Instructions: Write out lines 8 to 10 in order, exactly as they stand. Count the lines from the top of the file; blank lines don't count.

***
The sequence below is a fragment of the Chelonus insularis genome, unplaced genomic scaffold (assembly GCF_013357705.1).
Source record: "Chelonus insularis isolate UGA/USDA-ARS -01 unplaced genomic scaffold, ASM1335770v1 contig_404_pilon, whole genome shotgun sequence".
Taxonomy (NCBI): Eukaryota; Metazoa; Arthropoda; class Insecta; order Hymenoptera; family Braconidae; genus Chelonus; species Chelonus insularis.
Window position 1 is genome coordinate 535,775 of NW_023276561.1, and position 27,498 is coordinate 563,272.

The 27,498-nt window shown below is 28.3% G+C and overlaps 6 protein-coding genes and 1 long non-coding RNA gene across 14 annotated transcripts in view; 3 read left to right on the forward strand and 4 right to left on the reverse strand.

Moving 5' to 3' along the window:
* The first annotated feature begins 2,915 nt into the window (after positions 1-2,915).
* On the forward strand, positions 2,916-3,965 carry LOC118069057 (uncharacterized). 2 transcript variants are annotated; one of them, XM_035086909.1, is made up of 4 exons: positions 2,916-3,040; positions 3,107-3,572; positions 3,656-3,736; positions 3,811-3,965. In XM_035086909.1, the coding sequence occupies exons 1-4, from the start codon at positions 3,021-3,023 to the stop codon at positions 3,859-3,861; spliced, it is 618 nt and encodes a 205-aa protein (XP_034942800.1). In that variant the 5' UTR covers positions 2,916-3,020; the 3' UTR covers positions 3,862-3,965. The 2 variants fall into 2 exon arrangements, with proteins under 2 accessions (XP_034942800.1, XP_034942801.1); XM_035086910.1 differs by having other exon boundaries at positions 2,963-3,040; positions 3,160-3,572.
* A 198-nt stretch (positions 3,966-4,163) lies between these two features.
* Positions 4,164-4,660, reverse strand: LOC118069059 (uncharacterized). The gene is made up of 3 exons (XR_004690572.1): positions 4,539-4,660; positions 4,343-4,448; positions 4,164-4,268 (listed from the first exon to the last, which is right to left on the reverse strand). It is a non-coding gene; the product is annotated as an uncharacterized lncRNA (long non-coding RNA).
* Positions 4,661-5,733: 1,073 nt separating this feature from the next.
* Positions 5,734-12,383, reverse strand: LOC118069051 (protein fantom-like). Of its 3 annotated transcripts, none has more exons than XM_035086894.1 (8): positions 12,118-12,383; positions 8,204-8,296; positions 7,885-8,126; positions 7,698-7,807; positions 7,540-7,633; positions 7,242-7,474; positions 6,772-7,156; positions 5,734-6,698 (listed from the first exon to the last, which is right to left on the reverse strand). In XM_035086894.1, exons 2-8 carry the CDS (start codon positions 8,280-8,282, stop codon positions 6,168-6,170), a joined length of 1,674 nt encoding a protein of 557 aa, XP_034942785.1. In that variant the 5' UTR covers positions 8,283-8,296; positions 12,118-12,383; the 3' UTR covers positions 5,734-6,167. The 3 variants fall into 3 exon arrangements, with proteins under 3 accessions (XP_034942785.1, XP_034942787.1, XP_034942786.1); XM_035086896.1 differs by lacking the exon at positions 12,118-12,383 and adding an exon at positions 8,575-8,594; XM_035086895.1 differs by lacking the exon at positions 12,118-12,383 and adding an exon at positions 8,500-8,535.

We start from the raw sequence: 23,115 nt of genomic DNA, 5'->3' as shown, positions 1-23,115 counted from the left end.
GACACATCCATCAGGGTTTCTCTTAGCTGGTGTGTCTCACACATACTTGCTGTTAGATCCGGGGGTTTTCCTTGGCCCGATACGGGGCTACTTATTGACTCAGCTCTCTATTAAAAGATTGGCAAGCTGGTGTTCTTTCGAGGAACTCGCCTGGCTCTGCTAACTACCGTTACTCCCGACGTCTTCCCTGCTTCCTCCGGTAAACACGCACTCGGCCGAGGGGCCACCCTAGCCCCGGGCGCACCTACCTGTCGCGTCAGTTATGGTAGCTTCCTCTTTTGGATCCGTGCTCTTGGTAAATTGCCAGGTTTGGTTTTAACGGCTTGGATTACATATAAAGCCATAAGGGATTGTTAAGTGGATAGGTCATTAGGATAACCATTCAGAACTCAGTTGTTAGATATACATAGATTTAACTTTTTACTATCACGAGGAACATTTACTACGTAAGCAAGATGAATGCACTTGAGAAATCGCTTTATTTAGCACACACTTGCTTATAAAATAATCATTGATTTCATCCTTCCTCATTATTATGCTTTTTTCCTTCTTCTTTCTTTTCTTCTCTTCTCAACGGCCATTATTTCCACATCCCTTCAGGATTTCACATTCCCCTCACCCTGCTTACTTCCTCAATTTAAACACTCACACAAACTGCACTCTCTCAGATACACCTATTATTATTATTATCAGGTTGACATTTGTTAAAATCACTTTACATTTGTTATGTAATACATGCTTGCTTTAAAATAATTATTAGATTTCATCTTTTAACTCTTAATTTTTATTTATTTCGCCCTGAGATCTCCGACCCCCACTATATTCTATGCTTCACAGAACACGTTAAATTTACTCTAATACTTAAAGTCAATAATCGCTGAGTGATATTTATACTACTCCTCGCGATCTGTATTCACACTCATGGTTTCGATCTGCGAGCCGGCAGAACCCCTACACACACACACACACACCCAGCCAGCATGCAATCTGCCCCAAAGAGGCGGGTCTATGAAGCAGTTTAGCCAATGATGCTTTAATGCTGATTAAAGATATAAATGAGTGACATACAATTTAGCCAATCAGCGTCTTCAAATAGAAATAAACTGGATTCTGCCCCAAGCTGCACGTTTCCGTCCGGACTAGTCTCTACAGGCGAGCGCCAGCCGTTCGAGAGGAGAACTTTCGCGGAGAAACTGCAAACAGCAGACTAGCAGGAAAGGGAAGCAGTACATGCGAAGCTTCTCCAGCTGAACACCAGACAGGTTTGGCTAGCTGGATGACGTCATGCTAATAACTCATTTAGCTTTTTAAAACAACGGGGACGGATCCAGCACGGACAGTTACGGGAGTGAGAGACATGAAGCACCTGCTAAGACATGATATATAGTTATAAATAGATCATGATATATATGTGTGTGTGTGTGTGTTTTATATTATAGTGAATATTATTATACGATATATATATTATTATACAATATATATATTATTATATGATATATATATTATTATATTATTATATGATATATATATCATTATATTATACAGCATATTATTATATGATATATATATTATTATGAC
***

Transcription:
* On the forward strand, positions 2,916-3,965 carry LOC118069057 (uncharacterized). 2 transcript variants are annotated; one of them, XM_035086909.1, is made up of 4 exons: positions 2,916-3,040; positions 3,107-3,572; positions 3,656-3,736; positions 3,811-3,965. In XM_035086909.1, the coding sequence occupies exons 1-4, from the start codon at positions 3,021-3,023 to the stop codon at positions 3,859-3,861; spliced, it is 618 nt and encodes a 205-aa protein (XP_034942800.1). In that variant the 5' UTR covers positions 2,916-3,020; the 3' UTR covers positions 3,862-3,965. The 2 variants fall into 2 exon arrangements, with proteins under 2 accessions (XP_034942800.1, XP_034942801.1); XM_035086910.1 differs by having other exon boundaries at positions 2,963-3,040; positions 3,160-3,572.
* A 198-nt stretch (positions 3,966-4,163) lies between these two features.
* Positions 4,164-4,660, reverse strand: LOC118069059 (uncharacterized). The gene is made up of 3 exons (XR_004690572.1): positions 4,539-4,660; positions 4,343-4,448; positions 4,164-4,268 (listed from the first exon to the last, which is right to left on the reverse strand). It is a non-coding gene; the product is annotated as an uncharacterized lncRNA (long non-coding RNA).